• Forests, shrubland and pastures and their role in the carbon cycle are affected by changing climatic conditions. Evolutions in rainfall and temperature can have either damaging or beneficial impacts on forest health and productivity, which are very complex to predict. Depending on circumstances, climate change will either reduce or increase carbon sequestration into forests, which causes uncertainty about the extent to which forests are able to contribute to climate change mitigation in the long term. Also, forest management activities have the potential to influence carbon sequestration by stimulating certain processes and mitigating impacts of negative factors;
  • As an example, forests, shrubland, pastures and natural lands ecosystems in the European Union play multiple significant roles, including carbon sequestration. It is estimated that the forest biomass in the EU27 countries contains 9.8 billion tons of carbon (tC). The total CO2 emissions of the EU27 countries in 2004 was 1.4 billion tons of carbon equivalent. This means that the amount of carbon emitted every year by the EU27 equals to nearly one-seventh of the carbon stored in the EU27 forests. As a result, the value placed on forests in the EU can be seen as a viable way of mitigating GHG emissions through carbon sinks and sequestration.

Overall, improved public services coupled with public-private interactions on sustainable land management depend on a responsible combination of specialized knowledge of land management with advanced digital systems integrating satellite imagery and the management of large data sources with advanced machine learning algorithms oriented to:

  1. Assure the monitoring of CO2 sequestrated in soil and vegetation through a very high-resolution database, aiming for a sustainable forest by contributing for an effective 55% reduction of CO2 emissions by 2030 and full carbon neutrality in 2050; and
  2. Promote a new market for very high-resolution (i.e., sub-metric) satellite-based Earth Observation systems fully integrated with advanced Information systems, through revised legal systems imposing that all municipalities and land governance institutions, as well as firms and individual land owners, are properly equipped with high-resolution, space-based fire prevention and sustainable land management tools.

One of the benefits of using digital systems would be to enable new business models that make it attractive for firms and land owners to participate in government-led land management efforts. But these goals can only be achieved through a concerted action oriented to promote:

  • The development and deployment of tools for the monitoring of forest-induced carbon credits and their corresponding monetization;
  • Advanced decentralized digital networks, information systems and Artificial Intelligence methodologies: on-line forecast/AI modelling of “fire risk level” with a capacity of 90% accuracy prediction over 3 days in advance and the necessary release of early warnings, together with on-line capacity for dynamic forecast of carbon cycle and the prediction of levels of carbon stock and sequestration into forests; Machine learning algorithms crossing information from different sources and types, to accelerate land identification;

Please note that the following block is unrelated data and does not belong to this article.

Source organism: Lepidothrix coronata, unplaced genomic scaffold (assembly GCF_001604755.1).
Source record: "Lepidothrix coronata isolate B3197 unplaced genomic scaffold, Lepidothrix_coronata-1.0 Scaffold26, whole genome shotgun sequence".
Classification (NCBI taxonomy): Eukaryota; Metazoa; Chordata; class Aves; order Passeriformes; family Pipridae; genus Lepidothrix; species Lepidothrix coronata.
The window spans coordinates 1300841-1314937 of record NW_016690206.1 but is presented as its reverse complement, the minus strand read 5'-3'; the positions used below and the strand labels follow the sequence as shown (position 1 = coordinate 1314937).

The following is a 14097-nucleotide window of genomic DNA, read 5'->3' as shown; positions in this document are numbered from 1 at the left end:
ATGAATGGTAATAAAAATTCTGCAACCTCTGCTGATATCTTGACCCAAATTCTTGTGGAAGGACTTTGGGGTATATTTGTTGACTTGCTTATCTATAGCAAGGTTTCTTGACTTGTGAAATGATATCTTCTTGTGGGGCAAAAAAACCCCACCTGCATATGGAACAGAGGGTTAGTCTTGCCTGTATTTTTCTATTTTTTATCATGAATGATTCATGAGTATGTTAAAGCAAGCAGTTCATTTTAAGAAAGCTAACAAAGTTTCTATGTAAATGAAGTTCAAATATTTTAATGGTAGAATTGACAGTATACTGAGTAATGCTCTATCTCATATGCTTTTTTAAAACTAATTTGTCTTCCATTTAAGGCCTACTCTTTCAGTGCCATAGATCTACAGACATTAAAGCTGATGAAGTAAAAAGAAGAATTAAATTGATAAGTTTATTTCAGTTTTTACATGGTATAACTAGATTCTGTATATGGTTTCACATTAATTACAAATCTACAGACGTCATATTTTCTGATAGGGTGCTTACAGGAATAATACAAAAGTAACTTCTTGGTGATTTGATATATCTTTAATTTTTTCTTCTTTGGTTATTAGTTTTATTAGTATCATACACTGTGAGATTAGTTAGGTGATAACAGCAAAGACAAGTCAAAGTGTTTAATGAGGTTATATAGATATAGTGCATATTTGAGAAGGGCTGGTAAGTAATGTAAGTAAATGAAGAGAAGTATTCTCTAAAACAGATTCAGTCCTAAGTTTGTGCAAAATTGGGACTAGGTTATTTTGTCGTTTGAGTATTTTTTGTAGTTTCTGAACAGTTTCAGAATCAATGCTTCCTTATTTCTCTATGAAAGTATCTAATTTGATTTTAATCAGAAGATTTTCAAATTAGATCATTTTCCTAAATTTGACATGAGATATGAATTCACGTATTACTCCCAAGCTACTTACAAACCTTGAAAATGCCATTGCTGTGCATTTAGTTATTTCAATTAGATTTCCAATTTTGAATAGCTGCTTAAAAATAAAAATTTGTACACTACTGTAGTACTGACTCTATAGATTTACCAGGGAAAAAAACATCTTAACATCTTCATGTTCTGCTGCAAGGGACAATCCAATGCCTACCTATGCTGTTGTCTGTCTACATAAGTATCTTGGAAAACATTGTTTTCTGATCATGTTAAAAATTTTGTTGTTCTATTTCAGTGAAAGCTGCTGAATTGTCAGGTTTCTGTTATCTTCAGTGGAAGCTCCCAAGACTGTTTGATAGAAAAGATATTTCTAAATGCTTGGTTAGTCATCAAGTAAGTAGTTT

• High performance computing capacity: capacity for near real time weather forecast and massive calculations of soil parameters and levels of carbon sequestration;
  • Providing users with a decision support system that, through probabilistic risk modelling and scenario planning trade-off analysis, using the best available information (e.g., sub-metric resolution and near real-time data of weather conditions and land use and landcover) and processing capacity, allows practitioners to prioritize investment decisions regarding landscape planning and fuel management at national, regional and sub-regional scale. The core value of such a decision support tool, resides in using a quantitative wildfire exposure assessment to map, compare, and inform management priorities in vast areas;
  • Interoperability platforms that enable better land management by providing information from land owners but also from central administration (fostering the “once only” principle) and municipalities.

[1] It refers to the dynamic and complex relationships of plan, animal and microorganism communities and the nonliving environment interaction as a functional unit. See, for example, Intergovernmental Platform on Biodiversity and Ecosystem Services [IPBES] (2019a). IPBES Conceptual Framework. Available online at: . See, also, the Millenium Ecosystem Assessment (2005), “Ecosystems and Human Well-Being Synthesis, The World Resources Institute, Washington.

[2] See, for example, Sangha et al (2022), “Ecosystem Services and Human Wellbeing-Based Approaches Can Help Transform Our Economies“, Front. Ecol. Evol., 15 April 2022.

[3] UNCTAD (2022), “The low carbon transition and its daunting implications for structural transformation - The Least Developed Countries Report 2022”, UNCATD.

[4] See, for example, the Copernicus/Sentinel missions of the European Space Agency (ESA), as well as the EC`s Joint Research Centre information system, particularly regarding farming and grazing systems.